The plane was registered to Ronald Murphy of Callahan, Fla., according to the FAA website.
However, officials have not verified Murphy was the pilot killed in the crash.
Polk County Deputy Coroner Tony Brazier said the body is being sent to the Georgia Bureau of Investigation Crime Lab in Atlanta to complete the autopsy and confirm dental records.
He said the pilot suffered massive thermal injuries.
“We feel fairly certain the pilot was killed on impact,” Brazier said.
Brazier said the cause of the crash remains undetermined.
“At this point in time, we don’t have enough pertinent medical history on the pilot, enough personal history, to determine if it was bad weather, which was going on at the time, a mechanical failure, or a medical event,” Brazier said.
Officials know the plane came out of Hilliard, Fla., northwest of Jacksonville.
The Cedartown Standard received a call this afternoon from Sharon Murphy of Callahan, Fla., who stated the pilot may have been her husband.
Police officials confirmed her husband was possibly the pilot and have spoken with her. However, no official names are being released.
Mrs. Murphy stated her husband, 68, left this morning for Wisconsin where a huge fly-in was planned for next week. He is an experienced pilot and would never have flown in bad weather, she said.
She said her husband’s plane was based out of Hilliard, Fla., and she was expecting a call from him at every stop he made along the route. Yet, she had not heard from him Friday morning.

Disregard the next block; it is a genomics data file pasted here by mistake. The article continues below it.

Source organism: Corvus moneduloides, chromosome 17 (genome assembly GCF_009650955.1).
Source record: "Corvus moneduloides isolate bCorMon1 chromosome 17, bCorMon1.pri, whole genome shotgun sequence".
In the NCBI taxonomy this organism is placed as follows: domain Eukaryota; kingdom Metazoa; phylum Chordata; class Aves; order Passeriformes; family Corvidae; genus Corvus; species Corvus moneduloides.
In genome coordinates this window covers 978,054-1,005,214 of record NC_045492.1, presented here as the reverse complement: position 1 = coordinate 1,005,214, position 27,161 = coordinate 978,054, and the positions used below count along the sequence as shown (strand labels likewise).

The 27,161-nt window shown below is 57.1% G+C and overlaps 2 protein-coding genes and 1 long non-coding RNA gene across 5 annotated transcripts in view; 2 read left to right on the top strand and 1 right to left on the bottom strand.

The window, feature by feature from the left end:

The crash of the Vans RV4 plane occurred at 8:46 a.m., according to the FAA. Officials put the crash site on Treat Mountain Road near Fire Tower Road and Highway 278 West, which is near the Alabama-Georgia border. The area remains blocked off to the public while the federal and local authorities conduct an investigation.
The plane, introduced by Van’s Aircraft in 1980, is a two-seat home-built plane sold in kit form.
The plane has been taken to the National Transportation Safety Board’s facility in Griffin to complete the investigation, according to officials.
The Federal Aviation Administration is also assisting in the investigation. The Polk County Police Department is handling the investigation locally.
Polk County Police Chief Kenny Dodd said witnesses said the plane clipped some trees and dropped from the sky.
“It looked like the left wing hit first and the plane spun itself on the ground,” he said.
Brazier said Haralson County 911 was called first, and officials there called in Polk County as well because of the location.
However, Brazier said it was actually the Georgia Department of Forestry who were first at the crash site.
“The Georgia Forestry unit just happened to be down the road from it. They thought it was a car fire and went to assist,” he said.